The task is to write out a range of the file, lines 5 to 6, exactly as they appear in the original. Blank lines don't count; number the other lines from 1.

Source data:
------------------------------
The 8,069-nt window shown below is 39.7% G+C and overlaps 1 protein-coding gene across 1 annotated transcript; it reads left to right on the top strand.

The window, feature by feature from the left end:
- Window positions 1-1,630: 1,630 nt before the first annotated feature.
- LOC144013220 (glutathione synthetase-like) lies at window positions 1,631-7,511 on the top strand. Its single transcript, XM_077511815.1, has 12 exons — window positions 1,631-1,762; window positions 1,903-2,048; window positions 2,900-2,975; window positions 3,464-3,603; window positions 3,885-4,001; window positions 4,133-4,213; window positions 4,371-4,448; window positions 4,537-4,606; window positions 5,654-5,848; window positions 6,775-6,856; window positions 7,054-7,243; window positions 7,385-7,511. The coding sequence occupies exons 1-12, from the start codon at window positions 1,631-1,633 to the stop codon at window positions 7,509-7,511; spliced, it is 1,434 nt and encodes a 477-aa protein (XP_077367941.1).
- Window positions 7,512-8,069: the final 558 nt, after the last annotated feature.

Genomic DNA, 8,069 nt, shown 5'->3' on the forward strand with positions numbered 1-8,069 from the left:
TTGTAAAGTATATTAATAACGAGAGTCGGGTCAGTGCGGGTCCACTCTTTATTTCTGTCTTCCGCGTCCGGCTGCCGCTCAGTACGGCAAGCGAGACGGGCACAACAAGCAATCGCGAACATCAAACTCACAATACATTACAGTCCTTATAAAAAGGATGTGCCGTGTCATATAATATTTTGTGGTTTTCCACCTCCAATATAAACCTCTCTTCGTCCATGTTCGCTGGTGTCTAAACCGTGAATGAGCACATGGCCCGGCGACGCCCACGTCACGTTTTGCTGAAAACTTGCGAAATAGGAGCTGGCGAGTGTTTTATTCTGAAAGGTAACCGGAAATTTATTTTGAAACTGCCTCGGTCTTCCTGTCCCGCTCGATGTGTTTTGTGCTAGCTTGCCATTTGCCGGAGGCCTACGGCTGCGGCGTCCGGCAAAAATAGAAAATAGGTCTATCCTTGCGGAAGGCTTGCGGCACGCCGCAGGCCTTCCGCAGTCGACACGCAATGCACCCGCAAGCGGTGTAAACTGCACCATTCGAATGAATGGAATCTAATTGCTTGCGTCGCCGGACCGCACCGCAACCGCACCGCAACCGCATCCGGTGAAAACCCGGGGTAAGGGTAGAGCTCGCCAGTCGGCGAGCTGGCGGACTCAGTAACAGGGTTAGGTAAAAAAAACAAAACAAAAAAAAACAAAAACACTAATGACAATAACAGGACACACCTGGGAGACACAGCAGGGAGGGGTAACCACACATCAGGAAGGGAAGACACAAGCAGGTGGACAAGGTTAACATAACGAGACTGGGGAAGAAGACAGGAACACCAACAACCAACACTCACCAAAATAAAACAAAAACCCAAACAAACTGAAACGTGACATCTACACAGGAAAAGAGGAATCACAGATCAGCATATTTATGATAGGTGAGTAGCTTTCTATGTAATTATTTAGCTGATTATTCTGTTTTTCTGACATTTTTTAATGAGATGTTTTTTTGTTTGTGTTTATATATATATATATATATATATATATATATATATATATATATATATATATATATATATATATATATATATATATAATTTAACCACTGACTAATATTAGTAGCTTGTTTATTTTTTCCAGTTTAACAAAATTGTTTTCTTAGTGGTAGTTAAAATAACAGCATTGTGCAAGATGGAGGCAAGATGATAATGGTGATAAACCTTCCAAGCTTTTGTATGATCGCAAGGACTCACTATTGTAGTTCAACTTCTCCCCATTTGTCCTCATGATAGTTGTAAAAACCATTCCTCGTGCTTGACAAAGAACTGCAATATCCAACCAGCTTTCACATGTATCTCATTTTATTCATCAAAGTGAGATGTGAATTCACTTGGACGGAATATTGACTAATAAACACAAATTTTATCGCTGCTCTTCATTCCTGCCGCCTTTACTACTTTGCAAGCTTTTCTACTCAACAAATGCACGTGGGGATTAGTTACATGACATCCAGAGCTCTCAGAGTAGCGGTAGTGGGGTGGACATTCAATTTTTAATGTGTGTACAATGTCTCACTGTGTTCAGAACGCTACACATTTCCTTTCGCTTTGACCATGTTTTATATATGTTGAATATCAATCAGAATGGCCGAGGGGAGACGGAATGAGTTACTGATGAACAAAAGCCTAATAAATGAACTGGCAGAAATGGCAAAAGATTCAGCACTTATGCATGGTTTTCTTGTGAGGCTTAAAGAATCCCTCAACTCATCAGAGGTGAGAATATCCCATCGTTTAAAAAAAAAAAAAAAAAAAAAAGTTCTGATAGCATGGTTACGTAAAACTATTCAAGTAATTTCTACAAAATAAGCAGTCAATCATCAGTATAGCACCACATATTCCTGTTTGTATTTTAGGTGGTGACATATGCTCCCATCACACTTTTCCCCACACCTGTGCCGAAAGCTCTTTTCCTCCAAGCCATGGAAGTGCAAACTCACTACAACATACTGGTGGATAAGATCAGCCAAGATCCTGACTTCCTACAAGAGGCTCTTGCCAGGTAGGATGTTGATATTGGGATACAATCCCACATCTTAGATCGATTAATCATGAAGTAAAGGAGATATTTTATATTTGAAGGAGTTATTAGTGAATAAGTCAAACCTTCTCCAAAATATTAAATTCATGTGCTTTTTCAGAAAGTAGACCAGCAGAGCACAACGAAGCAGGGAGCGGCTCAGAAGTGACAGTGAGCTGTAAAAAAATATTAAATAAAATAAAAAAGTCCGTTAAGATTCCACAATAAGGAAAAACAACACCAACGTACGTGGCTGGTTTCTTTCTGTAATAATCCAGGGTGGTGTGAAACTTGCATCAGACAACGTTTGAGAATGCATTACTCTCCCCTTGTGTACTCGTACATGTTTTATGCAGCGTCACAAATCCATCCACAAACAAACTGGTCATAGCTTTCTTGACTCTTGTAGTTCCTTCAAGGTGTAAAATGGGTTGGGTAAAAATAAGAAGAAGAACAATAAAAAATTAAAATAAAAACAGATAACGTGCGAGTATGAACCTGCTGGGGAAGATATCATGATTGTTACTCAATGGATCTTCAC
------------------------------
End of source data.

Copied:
- Window positions 7,512-8,069: the final 558 nt, after the last annotated feature.

Genomic DNA, 8,069 nt, shown 5'->3' on the forward strand with positions numbered 1-8,069 from the left: